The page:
Crop insurance, though is relatively a new concept, it has been recognized both in developing as well as developed countries as one of the available mechanisms which provides the farmers with some relief for the purpose of re-investment in the future. It not only provides protection and also safeguards the interest of the farmers in general, but also helps in ensuring the well being of the small and marginal farmers in particular.
CROP INSURANCE IN INDIA: Its evaluation, development and present status
Crop insurance has been an important policy measure which has gained the attention of our policy makers ever since independence. Various studies regarding the modalities of the crop insurance programme were carried out since 1947. Different experiments on crop insurance on a limited, Adhoc and scattered scale was started from 1972-73. In 1972-73 the General Insurance Department of the Life Insurance Corporation of India introduced a crop insurance scheme on H-4 cotton. In 1972, General Insurance business was nationalized and by an Act of parliament, the General Insurance Corporation of India was setup. The General Insurance Corporation took over the experimental scheme in respect of H-4 cotton,
Groundnut, etc., grown by small and marginal farmers. The schemes which operated between 1973 and 1976 resulted in heavy financial losses. In view of these economic difficulties, the crop insurance scheme was discontinued.
Prof. Dandekar (1976) a leading agricultural economist, recommended a crop insurance scheme to be based on homogeneous area approach and the linking of insurance with crop loans. Based on his report, a pilot crop insurance scheme was introduced from 1979. The important features of the pilot scheme were as follows:
i. It was based on area approach
ii. The scheme covered cereals, millets, oilseeds, cotton, potato and gram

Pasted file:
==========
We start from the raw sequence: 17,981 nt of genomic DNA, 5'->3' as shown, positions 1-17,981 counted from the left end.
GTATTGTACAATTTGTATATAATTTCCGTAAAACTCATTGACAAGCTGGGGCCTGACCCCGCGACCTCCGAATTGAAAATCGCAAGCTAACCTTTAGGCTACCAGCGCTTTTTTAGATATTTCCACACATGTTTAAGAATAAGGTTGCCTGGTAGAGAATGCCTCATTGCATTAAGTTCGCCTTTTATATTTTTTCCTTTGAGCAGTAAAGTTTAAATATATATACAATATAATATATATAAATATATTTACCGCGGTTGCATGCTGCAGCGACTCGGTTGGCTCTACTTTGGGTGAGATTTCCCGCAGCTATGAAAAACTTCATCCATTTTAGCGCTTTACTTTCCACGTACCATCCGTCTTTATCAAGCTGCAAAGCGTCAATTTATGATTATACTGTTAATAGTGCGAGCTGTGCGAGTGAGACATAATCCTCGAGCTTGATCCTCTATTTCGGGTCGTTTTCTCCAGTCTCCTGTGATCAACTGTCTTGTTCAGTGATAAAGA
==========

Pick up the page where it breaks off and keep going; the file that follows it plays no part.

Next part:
iii. It was confined to loanee farmers only and on voluntary basis
iv. The risk was shared between General Insurance Corporation of India and State Governments in the ratio of 2:1.
v. The maximum sum insured 100% of the crop loan, which was later increased to 150%.
vi. Fifty per cent subsidy was provided for insurance charges payable by small and marginal farmers was to be jointly shared by Central and State Governments
vii. The premium rate and guaranteed yield in each stratum (usually sub-district for any particular crop) were determined on the basis of data on yields for the proceeding ten years as compiled by the State Governments.
The following were the short comings of this pilot scheme:
1. Guaranteed yield was fixed on the basis of the average of last ten years yield
2. The unit of insurance was large
3. There was a non-coverage of high risk areas and non-coverage of individual risks
4. High level of non-indemnifiable limits viz., 30 per cent for low risk areas and 40 per cent
for medium risk areas.
Objectives of the scheme
1. To provide a measure of financial support to farmers in the event of failure a crop as a result of drought, flood, etc.
2. To restore the credit eligibility of the farmers after failure a crop for the next season,and
3. To support and stimulate production of cereals, pulses and oilseeds.
Crop insurance schemes